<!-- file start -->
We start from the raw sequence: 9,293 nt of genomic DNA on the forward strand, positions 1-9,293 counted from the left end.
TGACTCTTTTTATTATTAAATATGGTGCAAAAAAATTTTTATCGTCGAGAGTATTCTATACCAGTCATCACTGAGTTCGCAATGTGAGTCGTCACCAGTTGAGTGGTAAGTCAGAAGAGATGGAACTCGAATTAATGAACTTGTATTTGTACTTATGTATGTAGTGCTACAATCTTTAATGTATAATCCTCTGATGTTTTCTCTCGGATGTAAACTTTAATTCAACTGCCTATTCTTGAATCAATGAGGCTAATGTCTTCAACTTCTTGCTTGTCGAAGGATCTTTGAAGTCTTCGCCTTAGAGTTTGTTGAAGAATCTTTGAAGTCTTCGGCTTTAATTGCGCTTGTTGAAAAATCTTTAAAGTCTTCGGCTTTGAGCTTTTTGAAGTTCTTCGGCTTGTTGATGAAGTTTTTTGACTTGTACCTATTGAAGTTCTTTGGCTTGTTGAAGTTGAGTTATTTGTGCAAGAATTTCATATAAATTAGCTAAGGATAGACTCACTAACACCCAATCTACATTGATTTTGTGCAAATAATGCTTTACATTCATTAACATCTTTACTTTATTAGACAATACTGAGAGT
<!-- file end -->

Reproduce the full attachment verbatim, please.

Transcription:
We start from the raw sequence: 9,293 nt of genomic DNA on the forward strand, positions 1-9,293 counted from the left end.
TGACTCTTTTTATTATTAAATATGGTGCAAAAAAATTTTTATCGTCGAGAGTATTCTATACCAGTCATCACTGAGTTCGCAATGTGAGTCGTCACCAGTTGAGTGGTAAGTCAGAAGAGATGGAACTCGAATTAATGAACTTGTATTTGTACTTATGTATGTAGTGCTACAATCTTTAATGTATAATCCTCTGATGTTTTCTCTCGGATGTAAACTTTAATTCAACTGCCTATTCTTGAATCAATGAGGCTAATGTCTTCAACTTCTTGCTTGTCGAAGGATCTTTGAAGTCTTCGCCTTAGAGTTTGTTGAAGAATCTTTGAAGTCTTCGGCTTTAATTGCGCTTGTTGAAAAATCTTTAAAGTCTTCGGCTTTGAGCTTTTTGAAGTTCTTCGGCTTGTTGATGAAGTTTTTTGACTTGTACCTATTGAAGTTCTTTGGCTTGTTGAAGTTGAGTTATTTGTGCAAGAATTTCATATAAATTAGCTAAGGATAGACTCACTAACACCCAATCTACATTGATTTTGTGCAAATAATGCTTTACATTCATTAACATCTTTACTTTATTAGACAATACTGAGAGT